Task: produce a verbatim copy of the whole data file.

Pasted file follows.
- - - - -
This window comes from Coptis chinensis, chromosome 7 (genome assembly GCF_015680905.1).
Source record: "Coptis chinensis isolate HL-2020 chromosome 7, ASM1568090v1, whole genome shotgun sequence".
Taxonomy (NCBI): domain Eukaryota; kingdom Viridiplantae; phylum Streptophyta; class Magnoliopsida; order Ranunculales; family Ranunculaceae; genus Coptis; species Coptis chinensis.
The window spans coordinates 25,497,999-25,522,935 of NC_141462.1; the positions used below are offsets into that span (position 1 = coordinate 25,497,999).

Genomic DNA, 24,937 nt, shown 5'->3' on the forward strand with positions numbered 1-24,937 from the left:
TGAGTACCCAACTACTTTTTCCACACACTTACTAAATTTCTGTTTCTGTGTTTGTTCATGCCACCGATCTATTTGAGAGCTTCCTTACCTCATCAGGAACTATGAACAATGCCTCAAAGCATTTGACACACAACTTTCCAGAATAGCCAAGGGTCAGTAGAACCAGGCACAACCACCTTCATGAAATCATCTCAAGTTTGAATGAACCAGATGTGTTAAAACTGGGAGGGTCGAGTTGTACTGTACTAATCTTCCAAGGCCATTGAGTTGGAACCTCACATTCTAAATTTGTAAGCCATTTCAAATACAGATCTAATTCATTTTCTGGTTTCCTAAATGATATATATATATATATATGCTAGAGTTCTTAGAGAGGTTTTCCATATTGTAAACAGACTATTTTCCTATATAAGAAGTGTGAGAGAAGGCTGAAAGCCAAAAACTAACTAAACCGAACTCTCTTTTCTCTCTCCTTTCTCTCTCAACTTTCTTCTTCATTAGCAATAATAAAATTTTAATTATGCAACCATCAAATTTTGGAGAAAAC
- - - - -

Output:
This window comes from Coptis chinensis, chromosome 7 (genome assembly GCF_015680905.1).
Source record: "Coptis chinensis isolate HL-2020 chromosome 7, ASM1568090v1, whole genome shotgun sequence".
Taxonomy (NCBI): domain Eukaryota; kingdom Viridiplantae; phylum Streptophyta; class Magnoliopsida; order Ranunculales; family Ranunculaceae; genus Coptis; species Coptis chinensis.
The window spans coordinates 25,497,999-25,522,935 of NC_141462.1; the positions used below are offsets into that span (position 1 = coordinate 25,497,999).

Genomic DNA, 24,937 nt, shown 5'->3' on the forward strand with positions numbered 1-24,937 from the left:
TGAGTACCCAACTACTTTTTCCACACACTTACTAAATTTCTGTTTCTGTGTTTGTTCATGCCACCGATCTATTTGAGAGCTTCCTTACCTCATCAGGAACTATGAACAATGCCTCAAAGCATTTGACACACAACTTTCCAGAATAGCCAAGGGTCAGTAGAACCAGGCACAACCACCTTCATGAAATCATCTCAAGTTTGAATGAACCAGATGTGTTAAAACTGGGAGGGTCGAGTTGTACTGTACTAATCTTCCAAGGCCATTGAGTTGGAACCTCACATTCTAAATTTGTAAGCCATTTCAAATACAGATCTAATTCATTTTCTGGTTTCCTAAATGATATATATATATATATATGCTAGAGTTCTTAGAGAGGTTTTCCATATTGTAAACAGACTATTTTCCTATATAAGAAGTGTGAGAGAAGGCTGAAAGCCAAAAACTAACTAAACCGAACTCTCTTTTCTCTCTCCTTTCTCTCTCAACTTTCTTCTTCATTAGCAATAATAAAATTTTAATTATGCAACCATCAAATTTTGGAGAAAAC